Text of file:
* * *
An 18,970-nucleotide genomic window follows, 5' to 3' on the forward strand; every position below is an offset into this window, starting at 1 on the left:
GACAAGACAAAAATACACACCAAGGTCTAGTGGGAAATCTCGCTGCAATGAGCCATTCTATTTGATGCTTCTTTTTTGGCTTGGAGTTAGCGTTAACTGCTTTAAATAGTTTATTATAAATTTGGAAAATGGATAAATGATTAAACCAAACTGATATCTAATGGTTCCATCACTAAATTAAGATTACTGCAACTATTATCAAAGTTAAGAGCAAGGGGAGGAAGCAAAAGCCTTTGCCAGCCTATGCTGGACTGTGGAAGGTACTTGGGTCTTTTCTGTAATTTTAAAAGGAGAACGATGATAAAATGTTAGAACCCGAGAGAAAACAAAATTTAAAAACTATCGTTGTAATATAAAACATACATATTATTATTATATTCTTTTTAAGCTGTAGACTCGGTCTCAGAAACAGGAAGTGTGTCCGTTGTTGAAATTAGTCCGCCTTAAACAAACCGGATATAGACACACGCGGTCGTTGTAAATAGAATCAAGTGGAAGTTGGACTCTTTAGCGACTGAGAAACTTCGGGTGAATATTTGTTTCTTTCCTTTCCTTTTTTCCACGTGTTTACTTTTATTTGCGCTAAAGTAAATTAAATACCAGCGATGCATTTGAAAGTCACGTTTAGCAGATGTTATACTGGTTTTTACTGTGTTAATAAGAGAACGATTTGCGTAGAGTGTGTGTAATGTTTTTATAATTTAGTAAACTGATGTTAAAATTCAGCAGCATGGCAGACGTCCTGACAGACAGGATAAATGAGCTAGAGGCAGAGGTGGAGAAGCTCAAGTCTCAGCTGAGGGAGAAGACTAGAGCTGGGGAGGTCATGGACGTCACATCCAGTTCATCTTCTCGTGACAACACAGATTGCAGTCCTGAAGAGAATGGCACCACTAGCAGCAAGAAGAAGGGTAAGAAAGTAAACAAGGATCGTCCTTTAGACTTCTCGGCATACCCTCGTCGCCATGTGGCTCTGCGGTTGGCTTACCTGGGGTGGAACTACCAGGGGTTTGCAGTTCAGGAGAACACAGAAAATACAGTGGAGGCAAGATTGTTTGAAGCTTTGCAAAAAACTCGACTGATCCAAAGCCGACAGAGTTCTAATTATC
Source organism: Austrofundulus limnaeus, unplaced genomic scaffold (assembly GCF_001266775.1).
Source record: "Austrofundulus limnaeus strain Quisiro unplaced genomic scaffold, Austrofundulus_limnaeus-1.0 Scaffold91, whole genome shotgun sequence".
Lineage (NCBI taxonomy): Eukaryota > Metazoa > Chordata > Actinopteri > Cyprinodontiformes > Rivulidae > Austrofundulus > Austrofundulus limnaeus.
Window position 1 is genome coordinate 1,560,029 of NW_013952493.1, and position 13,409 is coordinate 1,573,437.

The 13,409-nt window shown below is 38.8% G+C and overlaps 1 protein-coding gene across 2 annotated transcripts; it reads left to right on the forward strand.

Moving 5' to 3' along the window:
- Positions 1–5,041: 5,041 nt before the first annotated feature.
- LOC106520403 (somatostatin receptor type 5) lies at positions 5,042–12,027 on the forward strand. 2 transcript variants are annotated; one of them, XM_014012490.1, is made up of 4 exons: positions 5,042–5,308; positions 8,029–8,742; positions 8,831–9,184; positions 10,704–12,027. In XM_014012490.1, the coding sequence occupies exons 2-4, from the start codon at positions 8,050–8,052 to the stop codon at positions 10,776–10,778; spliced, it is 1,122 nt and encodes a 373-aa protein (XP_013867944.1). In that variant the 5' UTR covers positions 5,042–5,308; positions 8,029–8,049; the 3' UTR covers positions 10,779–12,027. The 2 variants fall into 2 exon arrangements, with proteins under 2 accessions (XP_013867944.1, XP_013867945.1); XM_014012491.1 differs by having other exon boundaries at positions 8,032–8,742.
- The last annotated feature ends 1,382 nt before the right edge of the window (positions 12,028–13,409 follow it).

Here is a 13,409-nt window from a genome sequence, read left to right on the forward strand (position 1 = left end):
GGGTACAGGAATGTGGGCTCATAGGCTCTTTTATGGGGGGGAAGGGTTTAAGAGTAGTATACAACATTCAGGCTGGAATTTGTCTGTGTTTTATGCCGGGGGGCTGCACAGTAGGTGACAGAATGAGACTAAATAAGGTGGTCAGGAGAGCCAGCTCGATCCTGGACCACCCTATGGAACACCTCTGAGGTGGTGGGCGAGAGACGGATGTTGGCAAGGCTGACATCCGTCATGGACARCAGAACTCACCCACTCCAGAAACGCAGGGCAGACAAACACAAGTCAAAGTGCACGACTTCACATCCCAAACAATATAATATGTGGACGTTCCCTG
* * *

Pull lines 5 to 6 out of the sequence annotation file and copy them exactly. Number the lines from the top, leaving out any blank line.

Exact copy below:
Lineage (NCBI taxonomy): Eukaryota > Metazoa > Chordata > Actinopteri > Cyprinodontiformes > Rivulidae > Austrofundulus > Austrofundulus limnaeus.
Window position 1 is genome coordinate 1,560,029 of NW_013952493.1, and position 13,409 is coordinate 1,573,437.